Jainism is an Indian religion of Dharma whose doctrine revolves around harmlessness (ahimsa) towards every living being. The two major branches (Digambara and Svetambara) of Jainism stimulate self-control (or, shramana, ‘self-reliance’) and spiritual development through a path of peace for the soul to progess to the ultimate goal.
Languages of India and abroad
Marathi-English dictionarySource: DDSA: The Molesworth Marathi and English Dictionary
hṛdayaṅgama (हृदयंगम).—a S (hṛdaya & gama To go.) Dear, darling, beloved; grateful, pleasant, agreeable; affecting or touching; that goes to the heart.Source: DDSA: The Aryabhusan school dictionary, Marathi-English
hṛdayaṅgama (हृदयंगम).—a Dear, darling; agreeable, grateful; touching, that goes to the heart.
Marathi is an Indo-European language having over 70 million native speakers people in (predominantly) Maharashtra India. Marathi, like many other Indo-Aryan languages, evolved from early forms of Prakrit, which itself is a subset of Sanskrit, one of the most ancient languages of the world.
Sanskrit dictionarySource: DDSA: The practical Sanskrit-English dictionary
1) Heart-stirring, touching, thrilling.
2) Lovely, handsome; Māl.1.
3) Sweet, attractive, pleasant, agreeable; अहो हृदयंगमः परिहासः (aho hṛdayaṃgamaḥ parihāsaḥ) Māl.3; वल्लकी च हृदयंगमस्वना (vallakī ca hṛdayaṃgamasvanā) R.19.13; Ku.2.16.
4) Fit, appropriate.
5) Dear, beloved, cherished; क्व नु ते हृदयंगमः सखा (kva nu te hṛdayaṃgamaḥ sakhā) Ku. 4.24.
-mam An appropriate speech.Source: Cologne Digital Sanskrit Dictionaries: Shabda-Sagara Sanskrit-English Dictionary
(-maḥ-mā-maṃ) 1. Apposite and proper, (as speech.) 2. Affecting, touching, thrilling. 3. Dear, beloved. 4. Pleasing. E. hṛdaya the heart, gam to go, khaś aff., mum augment.Source: Cologne Digital Sanskrit Dictionaries: Benfey Sanskrit-English Dictionary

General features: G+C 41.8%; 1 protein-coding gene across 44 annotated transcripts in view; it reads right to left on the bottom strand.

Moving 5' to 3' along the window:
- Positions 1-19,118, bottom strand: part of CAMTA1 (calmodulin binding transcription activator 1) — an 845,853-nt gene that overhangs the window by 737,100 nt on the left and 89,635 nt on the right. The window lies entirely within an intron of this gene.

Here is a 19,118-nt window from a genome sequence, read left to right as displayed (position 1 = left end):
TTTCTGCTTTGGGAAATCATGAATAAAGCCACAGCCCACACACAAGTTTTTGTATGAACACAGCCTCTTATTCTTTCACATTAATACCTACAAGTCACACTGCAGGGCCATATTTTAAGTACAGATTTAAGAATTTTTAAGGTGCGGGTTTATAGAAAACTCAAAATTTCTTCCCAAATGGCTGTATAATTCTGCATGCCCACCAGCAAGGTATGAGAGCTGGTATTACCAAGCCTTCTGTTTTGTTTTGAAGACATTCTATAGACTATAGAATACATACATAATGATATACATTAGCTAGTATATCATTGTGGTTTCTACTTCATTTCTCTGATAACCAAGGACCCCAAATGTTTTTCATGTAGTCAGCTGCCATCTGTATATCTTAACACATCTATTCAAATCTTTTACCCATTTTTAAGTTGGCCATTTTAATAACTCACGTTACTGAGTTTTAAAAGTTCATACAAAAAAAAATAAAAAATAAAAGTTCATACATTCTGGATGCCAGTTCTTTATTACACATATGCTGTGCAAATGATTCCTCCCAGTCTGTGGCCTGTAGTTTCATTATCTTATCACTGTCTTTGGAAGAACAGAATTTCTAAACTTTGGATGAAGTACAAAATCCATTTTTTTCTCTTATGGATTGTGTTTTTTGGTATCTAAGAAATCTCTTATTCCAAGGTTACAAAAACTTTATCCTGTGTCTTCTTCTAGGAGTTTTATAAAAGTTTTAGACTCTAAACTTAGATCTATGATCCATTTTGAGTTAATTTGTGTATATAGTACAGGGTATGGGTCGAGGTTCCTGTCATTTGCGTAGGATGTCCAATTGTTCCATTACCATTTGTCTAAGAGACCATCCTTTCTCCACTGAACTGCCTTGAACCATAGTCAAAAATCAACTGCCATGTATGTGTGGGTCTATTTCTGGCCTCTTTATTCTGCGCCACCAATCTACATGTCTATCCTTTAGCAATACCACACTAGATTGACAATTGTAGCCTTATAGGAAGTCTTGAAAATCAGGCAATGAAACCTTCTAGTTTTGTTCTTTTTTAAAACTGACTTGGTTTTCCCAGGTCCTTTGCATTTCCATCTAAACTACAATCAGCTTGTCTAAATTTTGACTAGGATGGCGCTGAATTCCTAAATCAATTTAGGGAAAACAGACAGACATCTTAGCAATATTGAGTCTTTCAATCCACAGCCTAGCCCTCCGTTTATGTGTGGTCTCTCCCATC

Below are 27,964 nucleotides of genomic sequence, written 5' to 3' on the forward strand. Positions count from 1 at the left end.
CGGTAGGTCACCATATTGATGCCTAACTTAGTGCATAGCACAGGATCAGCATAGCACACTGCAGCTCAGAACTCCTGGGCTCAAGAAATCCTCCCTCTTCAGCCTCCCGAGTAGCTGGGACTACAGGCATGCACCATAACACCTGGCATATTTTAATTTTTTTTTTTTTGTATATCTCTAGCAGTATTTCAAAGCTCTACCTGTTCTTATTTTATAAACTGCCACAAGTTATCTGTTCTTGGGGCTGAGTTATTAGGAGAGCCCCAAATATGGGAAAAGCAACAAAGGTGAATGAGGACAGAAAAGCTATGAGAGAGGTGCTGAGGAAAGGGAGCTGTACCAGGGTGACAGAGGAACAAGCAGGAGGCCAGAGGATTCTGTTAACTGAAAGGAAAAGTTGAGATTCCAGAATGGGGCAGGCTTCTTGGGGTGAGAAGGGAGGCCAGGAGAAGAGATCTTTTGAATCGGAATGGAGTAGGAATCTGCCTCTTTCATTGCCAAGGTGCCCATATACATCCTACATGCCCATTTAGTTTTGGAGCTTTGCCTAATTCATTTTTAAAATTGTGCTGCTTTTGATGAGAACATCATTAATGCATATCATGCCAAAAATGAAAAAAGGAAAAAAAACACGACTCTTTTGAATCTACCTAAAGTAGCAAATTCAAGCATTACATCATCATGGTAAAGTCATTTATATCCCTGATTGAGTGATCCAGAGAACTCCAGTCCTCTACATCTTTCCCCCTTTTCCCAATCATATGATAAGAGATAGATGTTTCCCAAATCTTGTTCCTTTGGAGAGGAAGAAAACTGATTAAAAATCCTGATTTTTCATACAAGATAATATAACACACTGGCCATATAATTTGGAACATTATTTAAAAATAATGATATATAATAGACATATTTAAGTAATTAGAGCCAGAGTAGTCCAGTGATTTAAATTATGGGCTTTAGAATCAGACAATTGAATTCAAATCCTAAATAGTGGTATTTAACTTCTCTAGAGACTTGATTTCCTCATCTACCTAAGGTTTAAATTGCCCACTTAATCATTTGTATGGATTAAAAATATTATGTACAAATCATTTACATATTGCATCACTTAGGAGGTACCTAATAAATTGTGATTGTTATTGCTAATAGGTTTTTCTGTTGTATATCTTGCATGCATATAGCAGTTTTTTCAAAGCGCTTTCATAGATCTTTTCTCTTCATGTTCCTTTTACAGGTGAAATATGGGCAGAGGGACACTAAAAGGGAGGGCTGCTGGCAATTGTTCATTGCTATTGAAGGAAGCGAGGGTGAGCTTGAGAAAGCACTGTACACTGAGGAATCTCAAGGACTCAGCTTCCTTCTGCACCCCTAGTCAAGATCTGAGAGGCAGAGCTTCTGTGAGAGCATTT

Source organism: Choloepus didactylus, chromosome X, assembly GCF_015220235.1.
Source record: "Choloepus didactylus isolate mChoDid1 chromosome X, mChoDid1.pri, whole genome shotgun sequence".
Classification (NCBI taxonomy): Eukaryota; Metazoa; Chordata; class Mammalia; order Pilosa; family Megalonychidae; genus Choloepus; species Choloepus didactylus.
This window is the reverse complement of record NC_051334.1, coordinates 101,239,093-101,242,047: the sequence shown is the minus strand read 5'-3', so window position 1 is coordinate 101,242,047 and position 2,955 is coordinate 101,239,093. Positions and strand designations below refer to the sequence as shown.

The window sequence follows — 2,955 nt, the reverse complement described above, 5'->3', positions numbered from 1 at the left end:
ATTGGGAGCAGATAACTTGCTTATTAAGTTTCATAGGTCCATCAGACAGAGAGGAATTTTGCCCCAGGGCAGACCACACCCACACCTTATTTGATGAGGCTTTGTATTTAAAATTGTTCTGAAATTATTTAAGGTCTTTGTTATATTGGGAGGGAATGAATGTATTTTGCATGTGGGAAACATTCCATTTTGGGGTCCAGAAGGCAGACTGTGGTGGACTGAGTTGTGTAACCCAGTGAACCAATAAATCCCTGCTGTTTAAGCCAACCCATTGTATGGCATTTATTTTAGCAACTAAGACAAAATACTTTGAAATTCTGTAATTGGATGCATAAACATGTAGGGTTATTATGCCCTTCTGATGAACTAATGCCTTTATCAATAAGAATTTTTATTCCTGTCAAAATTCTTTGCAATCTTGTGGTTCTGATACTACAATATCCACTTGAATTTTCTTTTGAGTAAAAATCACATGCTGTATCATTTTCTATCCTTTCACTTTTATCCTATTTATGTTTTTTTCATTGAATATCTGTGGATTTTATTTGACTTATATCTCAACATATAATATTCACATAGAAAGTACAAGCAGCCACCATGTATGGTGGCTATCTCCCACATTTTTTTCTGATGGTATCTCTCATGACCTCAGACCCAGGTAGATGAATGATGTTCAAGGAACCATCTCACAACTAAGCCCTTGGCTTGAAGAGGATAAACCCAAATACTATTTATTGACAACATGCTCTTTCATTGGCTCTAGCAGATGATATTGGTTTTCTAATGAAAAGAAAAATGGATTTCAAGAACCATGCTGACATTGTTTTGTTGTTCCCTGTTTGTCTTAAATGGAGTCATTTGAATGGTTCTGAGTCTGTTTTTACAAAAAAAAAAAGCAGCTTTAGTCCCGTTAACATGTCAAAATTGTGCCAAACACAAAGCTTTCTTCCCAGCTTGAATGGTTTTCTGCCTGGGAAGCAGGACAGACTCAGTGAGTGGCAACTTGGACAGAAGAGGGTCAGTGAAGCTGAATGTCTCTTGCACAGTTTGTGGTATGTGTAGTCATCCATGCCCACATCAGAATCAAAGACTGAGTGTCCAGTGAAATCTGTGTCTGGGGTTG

Hṛdayaṃgama (हृदयंगम).—i. e. hṛdaya + m-gam + a, adj. 1. Affecting. 2. Touching the heart, sweet, [Raghuvaṃśa, (ed. Stenzler.)] 19. 13. 3. Dear, [Uttara Rāmacarita, 2. ed. Calc., 1862.] 103, 5; [Rājataraṅgiṇī] 5, 79.Source: Cologne Digital Sanskrit Dictionaries: Cappeller Sanskrit-English Dictionary
Hṛdayaṃgama (हृदयंगम).—[adjective] going to the heart.Source: Cologne Digital Sanskrit Dictionaries: Monier-Williams Sanskrit-English Dictionary
1) Hṛdayaṃgama (हृदयंगम):—[=hṛdaya-ṃ-gama] [from hṛdaya > hṛd] mf(ā)n. touching the h°, [Mahābhārata; Rāmāyaṇa] etc.
2) [v.s. ...] coming from the h° (-tā f.), [Bhaṭṭi-kāvya]Source: Cologne Digital Sanskrit Dictionaries: Yates Sanskrit-English Dictionary
Hṛdayaṅgama (हृदयङ्गम):—[hṛdaya-ṅgama] (maḥ-mā-maṃ) a. Apposite and fit; affecting, touching; clear.Source: DDSA: Paia-sadda-mahannavo; a comprehensive Prakrit Hindi dictionary (S)
Hṛdayaṃgama (हृदयंगम) in the Sanskrit language is related to the Prakrit word: Hiayaṃgama.
[Sanskrit to German]
Sanskrit, also spelled संस्कृतम् (saṃskṛtam), is an ancient language of India commonly seen as the grandmother of the Indo-European language family (even English!). Closely allied with Prakrit and Pali, Sanskrit is more exhaustive in both grammar and terms and has the most extensive collection of literature in the world, greatly surpassing its sister-languages Greek and Latin.
Hindi dictionarySource: DDSA: A practical Hindi-English dictionary
Hṛdayaṃgama (हृदयंगम) [Also spelled hradayangam]:—(a) taken to heart; mentally assimilated.
Kannada-English dictionarySource: Alar: Kannada-English corpus
Hṛdayaṃgama (ಹೃದಯಂಗಮ):—[adjective] very pleasing, satisfying; arousing or stirring the emotions or feelings.
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Hṛdayaṃgama (ಹೃದಯಂಗಮ):—[noun] very soothing, pleasing speech.
Kannada is a Dravidian language (as opposed to the Indo-European language family) mainly spoken in the southwestern region of India.
See also (Relevant definitions)